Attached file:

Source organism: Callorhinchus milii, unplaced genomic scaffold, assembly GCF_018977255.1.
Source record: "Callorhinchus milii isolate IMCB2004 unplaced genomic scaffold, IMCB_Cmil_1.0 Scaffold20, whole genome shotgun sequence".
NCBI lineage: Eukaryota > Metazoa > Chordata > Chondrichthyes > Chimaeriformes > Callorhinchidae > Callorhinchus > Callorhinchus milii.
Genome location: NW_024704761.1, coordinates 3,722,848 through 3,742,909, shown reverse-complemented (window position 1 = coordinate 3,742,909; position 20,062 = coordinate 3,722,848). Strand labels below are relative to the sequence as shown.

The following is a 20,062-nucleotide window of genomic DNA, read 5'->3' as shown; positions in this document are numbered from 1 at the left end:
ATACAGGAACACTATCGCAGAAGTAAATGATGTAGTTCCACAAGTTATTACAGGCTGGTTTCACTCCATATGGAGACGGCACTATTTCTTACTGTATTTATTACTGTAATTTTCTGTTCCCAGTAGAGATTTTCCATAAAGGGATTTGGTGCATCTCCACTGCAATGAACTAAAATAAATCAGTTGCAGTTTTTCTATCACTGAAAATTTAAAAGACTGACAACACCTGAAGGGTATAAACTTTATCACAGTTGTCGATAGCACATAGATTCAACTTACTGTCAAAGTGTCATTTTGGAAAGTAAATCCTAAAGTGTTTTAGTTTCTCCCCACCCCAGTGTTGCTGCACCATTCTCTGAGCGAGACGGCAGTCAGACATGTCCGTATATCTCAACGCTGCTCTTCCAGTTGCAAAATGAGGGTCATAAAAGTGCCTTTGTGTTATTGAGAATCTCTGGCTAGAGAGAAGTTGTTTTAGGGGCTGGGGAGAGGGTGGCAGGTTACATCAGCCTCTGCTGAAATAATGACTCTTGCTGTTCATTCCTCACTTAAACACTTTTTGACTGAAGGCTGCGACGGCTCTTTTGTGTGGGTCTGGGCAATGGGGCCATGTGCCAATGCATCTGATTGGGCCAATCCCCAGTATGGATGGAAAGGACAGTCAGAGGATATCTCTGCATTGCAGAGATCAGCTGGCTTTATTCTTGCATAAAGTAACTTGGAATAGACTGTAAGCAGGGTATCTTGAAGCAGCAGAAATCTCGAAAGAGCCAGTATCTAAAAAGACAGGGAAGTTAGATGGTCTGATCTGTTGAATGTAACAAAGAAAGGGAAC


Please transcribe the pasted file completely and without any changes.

Source organism: Callorhinchus milii, unplaced genomic scaffold, assembly GCF_018977255.1.
Source record: "Callorhinchus milii isolate IMCB2004 unplaced genomic scaffold, IMCB_Cmil_1.0 Scaffold20, whole genome shotgun sequence".
NCBI lineage: Eukaryota > Metazoa > Chordata > Chondrichthyes > Chimaeriformes > Callorhinchidae > Callorhinchus > Callorhinchus milii.
Genome location: NW_024704761.1, coordinates 3,722,848 through 3,742,909, shown reverse-complemented (window position 1 = coordinate 3,742,909; position 20,062 = coordinate 3,722,848). Strand labels below are relative to the sequence as shown.

The following is a 20,062-nucleotide window of genomic DNA, read 5'->3' as shown; positions in this document are numbered from 1 at the left end:
ATACAGGAACACTATCGCAGAAGTAAATGATGTAGTTCCACAAGTTATTACAGGCTGGTTTCACTCCATATGGAGACGGCACTATTTCTTACTGTATTTATTACTGTAATTTTCTGTTCCCAGTAGAGATTTTCCATAAAGGGATTTGGTGCATCTCCACTGCAATGAACTAAAATAAATCAGTTGCAGTTTTTCTATCACTGAAAATTTAAAAGACTGACAACACCTGAAGGGTATAAACTTTATCACAGTTGTCGATAGCACATAGATTCAACTTACTGTCAAAGTGTCATTTTGGAAAGTAAATCCTAAAGTGTTTTAGTTTCTCCCCACCCCAGTGTTGCTGCACCATTCTCTGAGCGAGACGGCAGTCAGACATGTCCGTATATCTCAACGCTGCTCTTCCAGTTGCAAAATGAGGGTCATAAAAGTGCCTTTGTGTTATTGAGAATCTCTGGCTAGAGAGAAGTTGTTTTAGGGGCTGGGGAGAGGGTGGCAGGTTACATCAGCCTCTGCTGAAATAATGACTCTTGCTGTTCATTCCTCACTTAAACACTTTTTGACTGAAGGCTGCGACGGCTCTTTTGTGTGGGTCTGGGCAATGGGGCCATGTGCCAATGCATCTGATTGGGCCAATCCCCAGTATGGATGGAAAGGACAGTCAGAGGATATCTCTGCATTGCAGAGATCAGCTGGCTTTATTCTTGCATAAAGTAACTTGGAATAGACTGTAAGCAGGGTATCTTGAAGCAGCAGAAATCTCGAAAGAGCCAGTATCTAAAAAGACAGGGAAGTTAGATGGTCTGATCTGTTGAATGTAACAAAGAAAGGGAAC